Kevin Poulter, Partner at Freeths LLP, recently took part in our social media and reputation webinar. Here he discusses the sacking of Rebecca Long-Bailey after she retweeted an interview which Labour leader Sir Keir Starmer said contained an ‘anti-Semitic conspiracy theory’.

You can’t avoid the news that Rebecca Long-Bailey was ‘invited to step down’ from the Shadow Cabinet following the sharing of an article on social media.

The article itself, an interview with former professional barrister impersonator Maxine Peake, was already trending on Twitter by mid-morning. Although the article was on the face of it to promote a soon-to-be-released film, it was also said to contain an “anti-Semitic conspiracy theory” (since removed). You can follow the full saga here.

What has been apparent, though, is that the Shadow Education Secretary’s effective dismissal from the front bench has divided the Labour party, with some applauding swift and decisive action by new(ish) Leader Sir Keir Starmer and others viewing it as an overreaction and a way of dismissing a favourite of his predecessor. Indeed, it’s not unusual for a new boss to want to make their mark in a new team, but rarely are such decisions scrutinised by the national press.

But what of it? What can we learn from this distraction from COVID-19 (and the acute absence of Glastonbury 50)?  Where social media is concerned, no two incidents are the same and, for that reason, a fair investigation is critical. An investigation provides an opportunity to collect information, consider both sides of a story and develop a considered response. The length of an investigation is often dictated by the nature of the threat and sometimes immediate action is required to limit potential damage.

Let’s look again at the current story and see what lessons we can learn:

Content and context: It could be argued that this is not really about what the offending article contained, but that would be missing the point. On this occasion it is absolutely about the alleged anti-Semitic theories within the article and the perceived promotion of such views by the sharing of it. Why? Because the boss was recently appointed on the back of a renewed commitment to the Jewish community. Context, too, is therefore vitally important. Many companies and brands will spend time, effort and vast sums promoting their ‘values’. If an employee acts in a way to undermine those values, they should be held to account.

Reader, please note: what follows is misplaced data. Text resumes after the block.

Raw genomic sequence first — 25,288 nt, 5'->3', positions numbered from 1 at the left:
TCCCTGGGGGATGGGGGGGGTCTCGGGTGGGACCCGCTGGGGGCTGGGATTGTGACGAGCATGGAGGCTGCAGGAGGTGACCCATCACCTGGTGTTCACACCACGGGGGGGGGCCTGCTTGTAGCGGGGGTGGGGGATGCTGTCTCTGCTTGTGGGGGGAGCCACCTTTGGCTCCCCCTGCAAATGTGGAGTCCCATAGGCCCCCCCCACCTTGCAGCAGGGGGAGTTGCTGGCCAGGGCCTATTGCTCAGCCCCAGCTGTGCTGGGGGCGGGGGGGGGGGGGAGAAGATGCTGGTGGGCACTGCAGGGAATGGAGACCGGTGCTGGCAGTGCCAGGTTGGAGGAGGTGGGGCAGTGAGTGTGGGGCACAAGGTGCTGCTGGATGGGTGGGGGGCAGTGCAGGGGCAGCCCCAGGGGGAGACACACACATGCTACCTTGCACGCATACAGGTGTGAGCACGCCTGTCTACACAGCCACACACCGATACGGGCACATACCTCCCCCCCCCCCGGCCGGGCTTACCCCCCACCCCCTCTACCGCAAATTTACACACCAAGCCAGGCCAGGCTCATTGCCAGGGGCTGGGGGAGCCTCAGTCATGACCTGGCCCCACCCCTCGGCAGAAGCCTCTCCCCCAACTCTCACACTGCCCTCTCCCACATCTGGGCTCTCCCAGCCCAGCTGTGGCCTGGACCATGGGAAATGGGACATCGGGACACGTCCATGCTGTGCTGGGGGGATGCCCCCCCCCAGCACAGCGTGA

Status: Like it or not, status is a key factor, whether that is status within an organisation, or status on social media. The higher up the corporate structure you are, the more likely you will be associated with your employer. The more followers you have, the greater reach (and responsibility) you have to those followers and those you represent. These may be unwritten rules, but they demand consideration. There is no doubt that, as a frontbench MP, Ms Long-Bailey held significant status, similarly with almost 170,000 Twitter followers (and a blue tick), she undeniably has some reach. And now this is front page news.

Other influence(r)s: Like many companies, a boss is answerable to others, whether that is a board, shareholders and consumers or a parliamentary party of members, stakeholders, MPs and the press. Without doubt, these are important considerations in any fair investigation, even if indirectly relevant to the alleged misdemeanour.

Policy: Social media policies can often be overreaching and self-defeating. When social media is used well, it can be hugely beneficial to organisations as well as individuals, but it is not enough to rely on common sense. Simple guidance (alongside training and good practice) alongside any sector specific code of conduct may be preferred. When enforcing a policy, it should be balanced alongside the right to independent beliefs, a private life and – social media’s favourite topic – free speech.

Crime and Punishment: Remorse and remedial action are important factors to consider. A post in error quickly deleted can be a lesson learned, but a reluctance to delete a tweet and take proactive remedial action shifts the offence from being excusable as a mistake, to challenging a request of an employer. In this case, the original tweet is still online and a battle of wills immediately followed. This leaves the decision-maker with little choice in response, though dismissal will rarely be the only option available.

For more discussion about the use of social media, reputation and representation check out a recent MD Communications discussion and blog post. You can also get a copy of the recent white paper: Social Media during COVID-19.

This guest blog was written by Kevin Poulter, Partner, Freeths LLP @kevinpoulter